This really sounds like a reincarnation of what those guys wrote so long ago about methodology. Absent the strong emphasis on finished forms of course.

 

Thanks; this is helpful.

I'd really like to see those seven basic principles too.  Is that possible?

post #220 of 227
Quote:
Originally Posted by LiquidFeet View Post
 

 

Thanks; this is helpful.

I'd really like to see those seven basic principles too.  Is that possible?

1.  Natural Positioning

2.  Total Motion

3.  Unweighting

4.  Axial Motion

5.  Edge Control

6.  Weight Transfer

7.  Leverage

 

If you think about it, these seven principles are still quite viable in modern skiing. I may just replace a few terms to be movement based.  Off the top of my head it may go something like this:

 

1.  Stance, balance & alignment

2.  Flexion/extension movements

3.  Transitional movements

4.  Rotational movements

5.  Edging movements

6.  Lateral pressuring movements

7.  Longitudinal pressuring movements

post #221 of 227

That information is a thing of beauty.

It's also food for thought.

post #222 of 227
Sorry I felt the discussion was about methodology and style / final forms, or I would have included them. We need to be careful with information owned by someone else and not asking them if we can use it. Considering all the hoopla over patents lately it is wiser to paraphrase it...
post #223 of 227
Quote:
Originally Posted by 4ster View Post

 

Maybe style is the result of one's flaws ...

 

 

Of course. It absolutely is. Ever hear of a guy named Bob Dylan? Guy who can't sing who's famous for being a singer? What about Michael Chang or Arantxa Sanchez-Vicario, beautiful scrappers who had to be because they were too small to have a power game?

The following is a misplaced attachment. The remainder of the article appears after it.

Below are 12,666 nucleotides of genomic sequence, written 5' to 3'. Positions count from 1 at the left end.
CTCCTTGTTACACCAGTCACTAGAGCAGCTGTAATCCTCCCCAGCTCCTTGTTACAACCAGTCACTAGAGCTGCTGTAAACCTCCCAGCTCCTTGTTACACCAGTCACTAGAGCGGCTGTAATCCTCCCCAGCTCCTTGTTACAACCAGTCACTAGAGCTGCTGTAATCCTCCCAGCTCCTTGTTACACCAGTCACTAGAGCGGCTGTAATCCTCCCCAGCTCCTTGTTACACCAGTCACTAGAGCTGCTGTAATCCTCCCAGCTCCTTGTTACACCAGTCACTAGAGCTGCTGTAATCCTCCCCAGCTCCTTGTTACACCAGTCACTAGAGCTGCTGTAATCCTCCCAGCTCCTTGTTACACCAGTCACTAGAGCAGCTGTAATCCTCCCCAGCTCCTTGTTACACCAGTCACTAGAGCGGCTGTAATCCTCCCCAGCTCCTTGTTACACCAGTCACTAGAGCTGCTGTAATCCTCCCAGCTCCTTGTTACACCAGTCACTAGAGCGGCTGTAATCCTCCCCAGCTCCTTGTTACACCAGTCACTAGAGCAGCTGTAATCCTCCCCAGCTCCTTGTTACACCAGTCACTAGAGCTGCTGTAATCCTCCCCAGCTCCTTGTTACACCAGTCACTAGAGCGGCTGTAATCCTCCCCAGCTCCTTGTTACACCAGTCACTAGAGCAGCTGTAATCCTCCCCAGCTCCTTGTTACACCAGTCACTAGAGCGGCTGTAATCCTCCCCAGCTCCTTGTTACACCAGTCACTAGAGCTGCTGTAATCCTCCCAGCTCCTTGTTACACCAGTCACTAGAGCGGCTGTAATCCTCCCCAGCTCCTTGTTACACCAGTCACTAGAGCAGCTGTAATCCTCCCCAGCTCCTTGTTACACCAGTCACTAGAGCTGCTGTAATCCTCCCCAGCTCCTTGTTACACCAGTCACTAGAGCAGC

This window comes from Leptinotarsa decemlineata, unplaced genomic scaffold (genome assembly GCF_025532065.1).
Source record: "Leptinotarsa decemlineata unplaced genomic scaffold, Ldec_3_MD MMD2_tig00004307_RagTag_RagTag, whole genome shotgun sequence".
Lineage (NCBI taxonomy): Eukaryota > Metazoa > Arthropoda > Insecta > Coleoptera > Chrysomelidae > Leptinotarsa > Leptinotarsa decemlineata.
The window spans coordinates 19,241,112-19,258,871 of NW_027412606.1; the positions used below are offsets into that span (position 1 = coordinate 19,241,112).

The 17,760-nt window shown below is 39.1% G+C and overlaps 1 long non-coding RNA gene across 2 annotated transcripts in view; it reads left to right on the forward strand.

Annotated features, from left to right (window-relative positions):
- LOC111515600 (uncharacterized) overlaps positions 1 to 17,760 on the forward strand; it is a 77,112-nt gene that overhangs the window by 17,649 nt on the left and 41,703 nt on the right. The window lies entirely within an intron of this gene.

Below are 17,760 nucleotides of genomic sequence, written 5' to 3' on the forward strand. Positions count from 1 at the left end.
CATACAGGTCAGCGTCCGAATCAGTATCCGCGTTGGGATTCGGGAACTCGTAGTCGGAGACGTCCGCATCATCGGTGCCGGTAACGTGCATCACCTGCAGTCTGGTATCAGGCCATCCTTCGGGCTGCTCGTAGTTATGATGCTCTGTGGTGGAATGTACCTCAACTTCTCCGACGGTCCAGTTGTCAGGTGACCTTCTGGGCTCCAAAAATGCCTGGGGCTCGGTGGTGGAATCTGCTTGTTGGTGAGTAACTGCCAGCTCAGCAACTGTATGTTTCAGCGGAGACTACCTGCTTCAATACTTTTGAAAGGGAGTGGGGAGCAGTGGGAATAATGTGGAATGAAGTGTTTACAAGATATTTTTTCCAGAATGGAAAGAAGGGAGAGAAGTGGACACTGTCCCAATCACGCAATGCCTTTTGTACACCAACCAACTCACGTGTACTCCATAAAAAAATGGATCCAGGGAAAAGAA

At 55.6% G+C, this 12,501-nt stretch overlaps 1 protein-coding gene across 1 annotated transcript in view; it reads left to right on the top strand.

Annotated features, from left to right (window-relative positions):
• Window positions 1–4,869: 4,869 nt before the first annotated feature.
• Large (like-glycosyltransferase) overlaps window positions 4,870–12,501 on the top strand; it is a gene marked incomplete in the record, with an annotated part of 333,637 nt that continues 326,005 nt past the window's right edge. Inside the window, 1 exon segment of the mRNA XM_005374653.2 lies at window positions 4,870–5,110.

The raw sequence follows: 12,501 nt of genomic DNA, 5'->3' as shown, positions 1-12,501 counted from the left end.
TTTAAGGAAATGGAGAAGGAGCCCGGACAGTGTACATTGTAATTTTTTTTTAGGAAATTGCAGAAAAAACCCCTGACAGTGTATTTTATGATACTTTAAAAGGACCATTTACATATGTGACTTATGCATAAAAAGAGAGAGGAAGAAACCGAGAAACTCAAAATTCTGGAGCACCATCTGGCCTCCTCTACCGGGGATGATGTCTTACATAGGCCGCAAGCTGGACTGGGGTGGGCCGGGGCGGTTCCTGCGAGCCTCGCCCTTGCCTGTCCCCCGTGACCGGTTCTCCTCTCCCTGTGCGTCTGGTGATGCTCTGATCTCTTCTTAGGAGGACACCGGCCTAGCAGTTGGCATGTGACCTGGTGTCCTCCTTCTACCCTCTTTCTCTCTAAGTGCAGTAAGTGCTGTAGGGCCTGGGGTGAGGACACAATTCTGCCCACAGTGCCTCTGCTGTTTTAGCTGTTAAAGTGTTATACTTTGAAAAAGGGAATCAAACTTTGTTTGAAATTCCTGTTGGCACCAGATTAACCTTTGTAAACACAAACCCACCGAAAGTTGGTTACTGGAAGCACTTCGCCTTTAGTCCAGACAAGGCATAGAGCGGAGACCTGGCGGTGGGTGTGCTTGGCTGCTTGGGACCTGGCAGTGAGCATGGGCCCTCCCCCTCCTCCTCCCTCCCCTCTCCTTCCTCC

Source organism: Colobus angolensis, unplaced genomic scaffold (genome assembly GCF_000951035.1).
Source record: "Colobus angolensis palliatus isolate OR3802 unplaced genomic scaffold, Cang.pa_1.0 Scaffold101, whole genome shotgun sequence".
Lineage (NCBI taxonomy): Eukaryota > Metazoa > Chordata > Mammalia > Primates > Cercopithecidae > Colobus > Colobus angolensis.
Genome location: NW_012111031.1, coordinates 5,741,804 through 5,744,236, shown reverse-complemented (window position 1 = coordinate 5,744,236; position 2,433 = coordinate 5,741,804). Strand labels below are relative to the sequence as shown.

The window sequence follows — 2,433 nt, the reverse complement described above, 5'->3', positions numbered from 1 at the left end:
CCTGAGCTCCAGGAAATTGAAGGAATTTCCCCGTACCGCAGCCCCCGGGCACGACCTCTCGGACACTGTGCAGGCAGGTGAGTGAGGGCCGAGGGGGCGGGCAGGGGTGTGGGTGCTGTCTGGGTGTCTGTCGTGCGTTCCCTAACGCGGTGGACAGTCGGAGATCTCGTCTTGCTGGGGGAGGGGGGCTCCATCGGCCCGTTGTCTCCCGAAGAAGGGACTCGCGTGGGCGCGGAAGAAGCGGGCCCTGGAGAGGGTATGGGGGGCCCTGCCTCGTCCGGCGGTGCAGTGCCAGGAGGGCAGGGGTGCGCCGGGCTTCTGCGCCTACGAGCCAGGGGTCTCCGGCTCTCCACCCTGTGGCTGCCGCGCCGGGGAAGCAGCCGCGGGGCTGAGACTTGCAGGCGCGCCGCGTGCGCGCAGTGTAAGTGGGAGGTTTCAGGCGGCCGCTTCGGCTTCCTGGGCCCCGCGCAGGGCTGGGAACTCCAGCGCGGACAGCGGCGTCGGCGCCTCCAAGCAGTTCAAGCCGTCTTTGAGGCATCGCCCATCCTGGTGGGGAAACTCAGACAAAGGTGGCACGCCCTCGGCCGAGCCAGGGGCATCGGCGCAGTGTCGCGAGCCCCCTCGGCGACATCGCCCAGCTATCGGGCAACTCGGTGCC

post #224 of 227

No, I've been in the music business for many years and have never heard of this Bob Dylan. People who like his records must be a member of his cult.

post #225 of 227

post #226 of 227
Quote:
Originally Posted by Ghost View Post
 

Bob Dylan Mr. Jones

Excellent... just excellent. 

 

But I have found one of your countrymen that does know what's happening.... I have transcribed John Gillies' introduction to the 2011 Interski video.  

 

"So Just what is contemporary skiing? Technically, skiing has developed quiet a lot over the last number of years and because it's ruled by (basically) the limits of the human body and by the technology we have on our feet, it ends up that most of the top skiers ski pretty similarly. Quite a wide stance for stability. Lots of independence between the legs. And the skiers maintain a strong stance all the way through the arc."

post #227 of 227

It is just one of the laws of  the universe each skier will ski with their independent rate of vibration.